Garry Kasparov talks about his life

by ChessBase
2/15/2022 – The English newspaper "The Guardian" recently published an interview with Garry Kasparov in which the 13th World Champion openly talks about his chess career, his political activities, his loss against Deep Blue, and how it feels to be thrown into jail. | Photo: Saint Louis Chess Center

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Garry Kasparov: "The thing about jail is the sound when they lock the door"

By Rich Pelley

The chess grandmaster, 58, on growing up in Baku, Putin’s bloody dictatorship and losing to Deep Blue

My mother was Armenian, my father Jewish. My father died when I was seven and my mother never remarried. She lived the rest of her 50 years for me. It’s the greatest thing that happened to me – I had a mother who dedicated her entire life to her only son.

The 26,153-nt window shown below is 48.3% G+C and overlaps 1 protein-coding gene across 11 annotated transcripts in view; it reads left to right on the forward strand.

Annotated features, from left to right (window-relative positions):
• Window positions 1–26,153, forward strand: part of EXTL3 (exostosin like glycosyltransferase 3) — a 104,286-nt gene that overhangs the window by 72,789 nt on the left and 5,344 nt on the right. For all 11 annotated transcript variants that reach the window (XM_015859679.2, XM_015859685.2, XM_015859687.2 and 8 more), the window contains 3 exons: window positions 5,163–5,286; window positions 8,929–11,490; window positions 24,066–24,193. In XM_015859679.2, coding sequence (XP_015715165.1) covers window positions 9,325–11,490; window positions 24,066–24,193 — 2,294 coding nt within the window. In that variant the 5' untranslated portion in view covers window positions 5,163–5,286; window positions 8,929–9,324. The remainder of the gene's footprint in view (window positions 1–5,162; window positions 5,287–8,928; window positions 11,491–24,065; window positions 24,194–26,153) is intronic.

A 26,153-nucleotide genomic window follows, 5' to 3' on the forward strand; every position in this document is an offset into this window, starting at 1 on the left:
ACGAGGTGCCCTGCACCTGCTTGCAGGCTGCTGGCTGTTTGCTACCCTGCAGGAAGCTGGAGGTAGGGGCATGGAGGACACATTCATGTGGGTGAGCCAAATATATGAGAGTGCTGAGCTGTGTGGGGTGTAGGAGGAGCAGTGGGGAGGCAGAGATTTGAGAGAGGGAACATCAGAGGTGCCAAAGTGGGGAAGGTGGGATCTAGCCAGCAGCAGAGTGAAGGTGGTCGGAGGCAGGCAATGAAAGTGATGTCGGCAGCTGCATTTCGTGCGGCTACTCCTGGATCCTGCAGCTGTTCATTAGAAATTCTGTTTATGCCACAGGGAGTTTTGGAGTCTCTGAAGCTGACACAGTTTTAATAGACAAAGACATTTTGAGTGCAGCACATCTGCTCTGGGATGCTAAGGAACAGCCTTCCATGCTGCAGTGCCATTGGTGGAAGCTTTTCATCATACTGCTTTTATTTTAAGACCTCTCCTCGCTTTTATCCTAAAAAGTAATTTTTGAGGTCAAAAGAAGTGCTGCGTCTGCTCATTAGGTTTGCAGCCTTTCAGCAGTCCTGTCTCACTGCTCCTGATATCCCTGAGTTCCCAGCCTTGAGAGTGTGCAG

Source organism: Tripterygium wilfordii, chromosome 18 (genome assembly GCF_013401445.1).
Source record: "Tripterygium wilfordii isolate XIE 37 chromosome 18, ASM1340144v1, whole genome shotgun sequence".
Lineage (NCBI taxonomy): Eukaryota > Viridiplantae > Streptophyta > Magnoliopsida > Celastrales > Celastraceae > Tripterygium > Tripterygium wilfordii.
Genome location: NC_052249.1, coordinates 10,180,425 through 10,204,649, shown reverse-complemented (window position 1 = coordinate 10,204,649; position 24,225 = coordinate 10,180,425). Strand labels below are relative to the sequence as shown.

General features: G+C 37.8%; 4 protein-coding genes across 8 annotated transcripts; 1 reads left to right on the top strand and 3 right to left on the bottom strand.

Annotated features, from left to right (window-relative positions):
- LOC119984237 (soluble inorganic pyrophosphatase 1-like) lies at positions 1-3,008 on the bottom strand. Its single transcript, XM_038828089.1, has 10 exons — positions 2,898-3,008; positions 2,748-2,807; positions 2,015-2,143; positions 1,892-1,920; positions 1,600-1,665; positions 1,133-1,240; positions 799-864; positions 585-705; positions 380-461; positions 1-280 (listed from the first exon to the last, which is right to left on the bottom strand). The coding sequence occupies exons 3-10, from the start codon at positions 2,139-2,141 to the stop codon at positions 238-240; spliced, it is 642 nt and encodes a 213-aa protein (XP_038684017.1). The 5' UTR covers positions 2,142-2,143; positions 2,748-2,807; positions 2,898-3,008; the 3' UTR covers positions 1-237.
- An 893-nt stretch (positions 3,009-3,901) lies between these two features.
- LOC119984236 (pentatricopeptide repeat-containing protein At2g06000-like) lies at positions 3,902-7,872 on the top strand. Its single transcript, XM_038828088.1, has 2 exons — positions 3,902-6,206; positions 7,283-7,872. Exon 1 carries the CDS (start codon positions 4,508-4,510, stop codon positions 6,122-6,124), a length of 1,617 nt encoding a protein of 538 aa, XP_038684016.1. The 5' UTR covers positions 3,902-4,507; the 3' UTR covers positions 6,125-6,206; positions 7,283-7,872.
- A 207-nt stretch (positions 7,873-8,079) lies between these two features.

I grew up in Baku, Azerbaijan, in the deep south of the USSR. Everybody spoke Russian because it was an imperial city. At 10, I was sent to the Young Pioneer Palace in Baku to learn how to play chess. It didn’t take long for me to see the gap between reality and propaganda.

I was the first from my class to take a trip abroad, to France, when I was 13. Travelling was a big deal, even inside the Soviet Union. Travelling to other, capitalist countries was unheard of.

Whether you spell Garry with a G or an H in Russian, you still pronounce it with a strong G. I was named after President Truman – Harry – whom my father admired for taking a strong stand against communism. It was a rare name in Russia, until Harry Potter came along.

See the entire article at The Guardian...

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